MURIC urges Nigerians to support NDLEA, fight illicit drug

MURIC urges Nigerians to support NDLEA, fight illicit drug

MURIC urges Nigerians to support NDLEA, fight illicit drug

Muslim Rights Concern (MURIC) asked the federal, state, and local governments, as well as citizens, to support the National Drug Law Enforcement Agency (NDLEA) in its efforts to eradicate illicit drugs in the country on Saturday.

Professor Ishaq Akintola, the Director of MURIC, praised the drug-fighting agency in a statement, but expressed concern about the rising wave of violence in the country.

The rate of drug abuse among adults, both males and females, was more concerning to him.

“We notice a link between Nigeria’s high crime rate and drug addiction.” Drug cartels and gangs kill at will in nations like Mexico, Italy, Peru, Columbia, Guatemala, Venezuela, and El Salvador, demonstrating the symbiotic relationship between crime and drugs,” he stated.

He urged the government to rise to the occasion by providing all necessary assistance to the NDLEA in order to prevent Nigeria from becoming another drug-infested country in Latin America or Europe.

He stated that the federal government must take a comprehensive approach to dealing with the hydraheaded monster that threatens to consume societal order.

“At this point, the indications aren’t looking good, and the figures are worrying. Nigerians are notorious for their irresponsible use of psychoactive narcotics such as cannabis, morphine, codeine, and tramadol.

“Drug users account for at least 14.4% of the total population, or around 14.3 million Nigerians aged 15 to 64,” he stated.

“Drug misuse is most common among people between the ages of 25 and 39 years,” he stated. Unfortunately, 27.7% of users are teenagers who need to focus on their schoolwork or training.’

MURIC urges Nigerians to support NDLEA, fight illicit drug

He warned Nigerian leaders to “see severe danger in these numbers because they tend to break world records.” For example, although global annual drug use is estimated to be 5.6 percent among adults, Nigeria has 14.4 percent drug users in its overall population.”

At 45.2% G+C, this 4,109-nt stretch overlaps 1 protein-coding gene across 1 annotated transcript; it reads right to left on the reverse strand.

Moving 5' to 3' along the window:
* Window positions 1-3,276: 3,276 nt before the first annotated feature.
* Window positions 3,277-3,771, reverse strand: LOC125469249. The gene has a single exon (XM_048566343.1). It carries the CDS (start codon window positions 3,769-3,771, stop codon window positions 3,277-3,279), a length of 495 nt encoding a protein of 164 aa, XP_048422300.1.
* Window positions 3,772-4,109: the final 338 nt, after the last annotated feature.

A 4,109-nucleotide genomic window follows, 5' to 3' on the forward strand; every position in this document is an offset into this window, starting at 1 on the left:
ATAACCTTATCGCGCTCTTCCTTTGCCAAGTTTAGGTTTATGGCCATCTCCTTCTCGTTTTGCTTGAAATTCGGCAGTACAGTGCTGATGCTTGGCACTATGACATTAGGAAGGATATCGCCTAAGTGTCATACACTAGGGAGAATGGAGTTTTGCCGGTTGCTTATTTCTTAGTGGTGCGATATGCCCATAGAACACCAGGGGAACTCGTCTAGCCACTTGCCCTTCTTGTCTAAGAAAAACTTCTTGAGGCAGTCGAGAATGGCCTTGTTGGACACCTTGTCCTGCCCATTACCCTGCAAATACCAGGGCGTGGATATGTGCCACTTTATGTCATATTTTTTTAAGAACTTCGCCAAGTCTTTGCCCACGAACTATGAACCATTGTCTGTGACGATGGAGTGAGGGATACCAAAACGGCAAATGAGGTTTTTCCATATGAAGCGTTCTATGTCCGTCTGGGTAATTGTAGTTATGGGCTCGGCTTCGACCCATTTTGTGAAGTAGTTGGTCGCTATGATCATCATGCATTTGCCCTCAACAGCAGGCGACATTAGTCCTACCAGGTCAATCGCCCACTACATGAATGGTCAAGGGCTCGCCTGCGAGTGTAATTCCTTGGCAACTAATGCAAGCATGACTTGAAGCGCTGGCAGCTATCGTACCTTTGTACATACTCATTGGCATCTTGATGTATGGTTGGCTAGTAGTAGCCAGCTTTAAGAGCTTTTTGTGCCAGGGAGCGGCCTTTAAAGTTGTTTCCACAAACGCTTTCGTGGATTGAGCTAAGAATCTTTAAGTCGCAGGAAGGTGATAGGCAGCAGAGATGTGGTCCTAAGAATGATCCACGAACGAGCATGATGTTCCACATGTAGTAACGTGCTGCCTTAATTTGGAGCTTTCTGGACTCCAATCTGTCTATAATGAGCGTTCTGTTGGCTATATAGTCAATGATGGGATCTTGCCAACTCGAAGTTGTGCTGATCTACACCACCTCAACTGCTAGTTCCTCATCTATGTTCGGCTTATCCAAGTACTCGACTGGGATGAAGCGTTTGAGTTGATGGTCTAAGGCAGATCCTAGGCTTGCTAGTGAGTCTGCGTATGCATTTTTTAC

“Cannabis is the most commonly abused substance, with an estimated 10.8% of the population, or 10.6 million individuals, using it. One out of every seven people has used an opioid of some kind. Furthermore, one out of every four users is a woman.

“The increase in criminality in Nigeria is due to drug addiction. It’s also to blame for the country’s high suicide rate.

Furthermore, until the government confronts the drug problem head on, Nigeria’s efforts to address the mounting threat of insecurity may remain a pipe dream.

“Security agents have reported finding drugs among the belongings of fleeing Boko Haram fighters. Drugs have also been discovered in the possession of police-arrested armed robbers and kidnappers,” he added.

According to him, the most concerning trend is its use by kids in both university and secondary schools.

“In the war on drugs, Brigadier General Buba Marwa is the light at the end of the tunnel.” NDLEA, which had been in a coma prior to his appointment as Director General in January 2021, has since awoken.

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“In the short time he was on board, more over N30 billion worth of cocaine was seized at the Lagos airport.” Cocaine worth N32 billion was confiscated at the Tin Can Port, and 200 kg of the substance was intercepted at the Lagos, Kano, and Abuja airports.

“The largest haul was 233,000 kg of cannabis seized in a hamlet in Edo state,” says the report. Furthermore, numerous drug lords who had been hiding for a long time have been captured.

“MURIC charged the federal government, as well as the state governments and other agencies, to provide NDLEA with all essential assistance. We implore parents to take a stance and be counted as parents in loco parentis.

Home counseling and monitoring should be increased.

He remarked, “Authorities of both secondary schools and institutes of higher learning should give the counselling department greater attention in order to guide our young ones.”

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